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Papworth nurses deserve new royal recognition, says director

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The senior nurse at the UK’s leading heart and lung hospital has said nursing staff “really deserve” the royal title being given to the organisation, following their “fantastic contribution” over the years.

It was announced today that Papworth Hospital NHS Foundation Trust, the specialist heart and lung hospital in Cambridgeshire, is to receive a royal title after receiving approval from the Queen.

“Our nursing staff have made such a fantastic contribution to Papworth over the years”

Josie Rudman

The title will make it the first royal hospital in the East of England, in recognition of its pioneering history and continued commitment to developing the treatments of the future.

The name change also comes ahead of the trust’s move to a new, state-of-the-art hospital on the Cambridge Biomedical Campus in 2018, which will mark its centenary year.  

Josie Rudman, the trust’s director of nursing, said: “We are all absolutely delighted with this news.

“Our nursing staff have made such a fantastic contribution to Papworth over the years and they really deserve this wonderful recognition,” she told Nursing Times.

“We hope that the royal title will help inspire more nurses to join us and be part of our exciting move to a brand new hospital in Cambridge next year,” she added.

Founded as a tuberculosis colony in 1918, Papworth is now considered one of the leading cardiothoracic hospitals in Europe and treats over 100,000 patients each year from across the UK.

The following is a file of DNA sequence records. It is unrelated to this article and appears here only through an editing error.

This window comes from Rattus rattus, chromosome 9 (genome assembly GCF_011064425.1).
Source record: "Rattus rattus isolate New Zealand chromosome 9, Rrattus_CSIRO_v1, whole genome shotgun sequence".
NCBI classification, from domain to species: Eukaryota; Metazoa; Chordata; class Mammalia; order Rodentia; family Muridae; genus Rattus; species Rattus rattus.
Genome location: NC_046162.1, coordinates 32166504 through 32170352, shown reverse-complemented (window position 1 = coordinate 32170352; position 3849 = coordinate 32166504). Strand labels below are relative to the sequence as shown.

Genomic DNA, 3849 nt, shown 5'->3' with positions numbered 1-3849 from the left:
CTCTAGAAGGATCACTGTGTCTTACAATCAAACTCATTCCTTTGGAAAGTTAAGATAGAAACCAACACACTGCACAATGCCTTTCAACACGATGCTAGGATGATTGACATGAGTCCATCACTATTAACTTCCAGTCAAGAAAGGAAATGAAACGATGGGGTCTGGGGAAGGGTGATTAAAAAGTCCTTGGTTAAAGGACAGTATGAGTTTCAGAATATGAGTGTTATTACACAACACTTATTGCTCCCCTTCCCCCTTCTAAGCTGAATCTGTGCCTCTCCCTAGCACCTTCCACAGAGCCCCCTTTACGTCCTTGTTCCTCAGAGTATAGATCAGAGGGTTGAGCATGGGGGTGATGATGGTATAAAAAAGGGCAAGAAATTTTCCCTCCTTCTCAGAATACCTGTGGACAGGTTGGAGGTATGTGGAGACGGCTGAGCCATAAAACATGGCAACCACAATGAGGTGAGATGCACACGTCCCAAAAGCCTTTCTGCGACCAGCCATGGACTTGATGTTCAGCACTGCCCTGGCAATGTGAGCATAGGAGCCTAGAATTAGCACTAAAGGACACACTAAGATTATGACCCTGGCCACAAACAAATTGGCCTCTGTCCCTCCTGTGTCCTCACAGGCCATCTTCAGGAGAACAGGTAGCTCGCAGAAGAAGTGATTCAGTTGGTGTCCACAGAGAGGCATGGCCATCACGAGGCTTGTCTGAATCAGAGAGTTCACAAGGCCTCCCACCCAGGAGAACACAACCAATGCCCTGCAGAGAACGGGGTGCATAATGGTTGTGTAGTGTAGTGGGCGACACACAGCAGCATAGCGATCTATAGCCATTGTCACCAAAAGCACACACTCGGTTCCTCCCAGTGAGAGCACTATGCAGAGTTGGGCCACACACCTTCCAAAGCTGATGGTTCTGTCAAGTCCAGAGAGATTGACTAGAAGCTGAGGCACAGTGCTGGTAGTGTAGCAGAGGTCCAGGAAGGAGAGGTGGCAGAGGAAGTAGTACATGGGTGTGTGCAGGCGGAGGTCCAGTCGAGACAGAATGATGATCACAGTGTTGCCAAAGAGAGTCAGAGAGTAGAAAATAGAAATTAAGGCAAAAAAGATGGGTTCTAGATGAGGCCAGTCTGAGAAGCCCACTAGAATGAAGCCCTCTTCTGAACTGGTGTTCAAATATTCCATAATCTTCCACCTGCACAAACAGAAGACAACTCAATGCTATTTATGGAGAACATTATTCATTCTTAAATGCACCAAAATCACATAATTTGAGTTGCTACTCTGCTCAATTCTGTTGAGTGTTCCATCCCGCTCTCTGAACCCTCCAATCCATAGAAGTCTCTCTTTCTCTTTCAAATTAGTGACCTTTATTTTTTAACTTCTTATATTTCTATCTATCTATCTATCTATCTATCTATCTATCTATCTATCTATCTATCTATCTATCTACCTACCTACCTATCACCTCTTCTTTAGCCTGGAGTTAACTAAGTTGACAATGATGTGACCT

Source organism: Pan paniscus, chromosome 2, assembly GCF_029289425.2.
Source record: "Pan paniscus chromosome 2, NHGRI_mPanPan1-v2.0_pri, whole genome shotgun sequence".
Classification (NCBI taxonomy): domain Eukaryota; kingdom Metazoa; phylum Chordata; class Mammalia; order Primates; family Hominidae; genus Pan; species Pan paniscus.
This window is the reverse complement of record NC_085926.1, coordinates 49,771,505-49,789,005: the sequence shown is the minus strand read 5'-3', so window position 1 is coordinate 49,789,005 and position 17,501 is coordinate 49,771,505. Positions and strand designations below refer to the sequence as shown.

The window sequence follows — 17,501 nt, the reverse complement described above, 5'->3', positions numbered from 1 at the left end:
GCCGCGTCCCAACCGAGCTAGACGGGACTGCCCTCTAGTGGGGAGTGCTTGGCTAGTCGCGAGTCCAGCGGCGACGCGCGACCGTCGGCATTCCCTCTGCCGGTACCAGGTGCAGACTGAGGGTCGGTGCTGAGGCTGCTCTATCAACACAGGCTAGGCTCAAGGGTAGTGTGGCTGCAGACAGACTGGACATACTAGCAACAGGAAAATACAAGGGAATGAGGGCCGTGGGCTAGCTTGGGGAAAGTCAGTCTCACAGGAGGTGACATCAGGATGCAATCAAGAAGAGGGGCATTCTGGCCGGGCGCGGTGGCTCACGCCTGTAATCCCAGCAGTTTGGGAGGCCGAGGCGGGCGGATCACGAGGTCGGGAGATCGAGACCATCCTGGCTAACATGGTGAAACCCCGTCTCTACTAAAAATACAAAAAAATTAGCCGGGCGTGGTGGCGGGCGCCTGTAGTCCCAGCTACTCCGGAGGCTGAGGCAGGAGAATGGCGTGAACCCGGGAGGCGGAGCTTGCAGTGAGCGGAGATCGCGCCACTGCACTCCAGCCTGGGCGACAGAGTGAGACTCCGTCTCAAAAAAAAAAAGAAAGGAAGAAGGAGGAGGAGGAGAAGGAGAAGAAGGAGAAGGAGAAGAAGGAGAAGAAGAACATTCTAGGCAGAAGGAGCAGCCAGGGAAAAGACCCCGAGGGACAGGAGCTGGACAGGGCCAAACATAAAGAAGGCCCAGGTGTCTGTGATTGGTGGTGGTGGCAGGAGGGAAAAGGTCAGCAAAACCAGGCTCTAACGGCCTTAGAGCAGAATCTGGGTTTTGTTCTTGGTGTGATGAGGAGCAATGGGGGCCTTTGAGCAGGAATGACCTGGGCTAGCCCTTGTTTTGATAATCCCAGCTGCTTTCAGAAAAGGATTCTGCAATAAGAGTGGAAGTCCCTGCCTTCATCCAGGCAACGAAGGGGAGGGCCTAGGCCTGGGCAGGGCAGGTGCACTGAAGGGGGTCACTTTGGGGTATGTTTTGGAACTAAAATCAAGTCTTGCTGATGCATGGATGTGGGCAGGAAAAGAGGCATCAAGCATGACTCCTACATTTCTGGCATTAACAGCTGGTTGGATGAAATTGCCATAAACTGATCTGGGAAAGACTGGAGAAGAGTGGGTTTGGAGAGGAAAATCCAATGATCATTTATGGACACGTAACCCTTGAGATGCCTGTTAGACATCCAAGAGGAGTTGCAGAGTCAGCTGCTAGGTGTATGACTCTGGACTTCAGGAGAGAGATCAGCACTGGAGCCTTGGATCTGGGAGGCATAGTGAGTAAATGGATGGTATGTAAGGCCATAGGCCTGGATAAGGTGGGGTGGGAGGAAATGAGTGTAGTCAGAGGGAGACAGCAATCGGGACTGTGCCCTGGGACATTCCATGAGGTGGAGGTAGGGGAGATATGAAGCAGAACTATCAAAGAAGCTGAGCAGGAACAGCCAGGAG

“The royal title is a fitting tribute to the many talented, committed staff members”

Stephen Posey

The hospital became famous for pioneering a series of “firsts” in heart and lung medicine, including the UK’s first successful heart transplant in 1979 and the world’s first successful heart, lung and liver transplant in 1986.

More recently, in 2015, Papworth doctors were the first in Europe to successfully perform a heart transplant using a non-beating heart. The hospital has so far carried out 31 such transplants.

Papworth Hospital has received the support of the Royal Family throughout its history.

In 1918, a visit from Queen Mary and Princess Mary marked the first of more than 20 Royal visits to date, with the hospital welcoming the Queen to Papworth in 1962.

Most recently, in June 2016, Prince Harry invited a team from Papworth to Kensington Palace to collect an Invictus Games gold medal donated by US soldier and athlete Elizabeth Marks, who credits the hospital with saving her life.

The Duchess of Gloucester has been a patron of the hospital since 2003.

The trust will now begin a formal process to rename itself as Royal Papworth Hospital NHS Foundation Trust.

Papworth Hospital NHS Foundation Trust

Papworth nurses deserve new royal recognition, says nursing director

Josie Rudman

A ceremony to officially mark the change in name will take place next year as part of the hospital’s centenary celebrations.

Stephen Posey, chief executive Officer of the trust, said: “We are absolutely delighted to receive this honour from Her Majesty the Queen at such an exciting time in our history.

“The royal title is a fitting tribute to the many talented, committed staff members who have made Papworth what it is today,” he said.

Professor John Wallwork, a surgeon and chair of the trust, said: “I am thrilled to see the hospital get this recognition from the Queen.

“Papworth is a truly special place where we strive to deliver the treatments of tomorrow to the patients of today,” he added.

Next September, the hospital will move to a new, state-of-the-art hospital on the Cambridge Biomedical Campus, making it the most advanced cardiothoracic hospital in Europe.

It will sit alongside Cambridge University Hospitals NHs Foundation Trust, Cambridge University, AstraZeneca, the Medical Research Council, Cancer Research UK and Abcam.

The new location will bring huge benefits in terms of patient care and innovation, said the trust.

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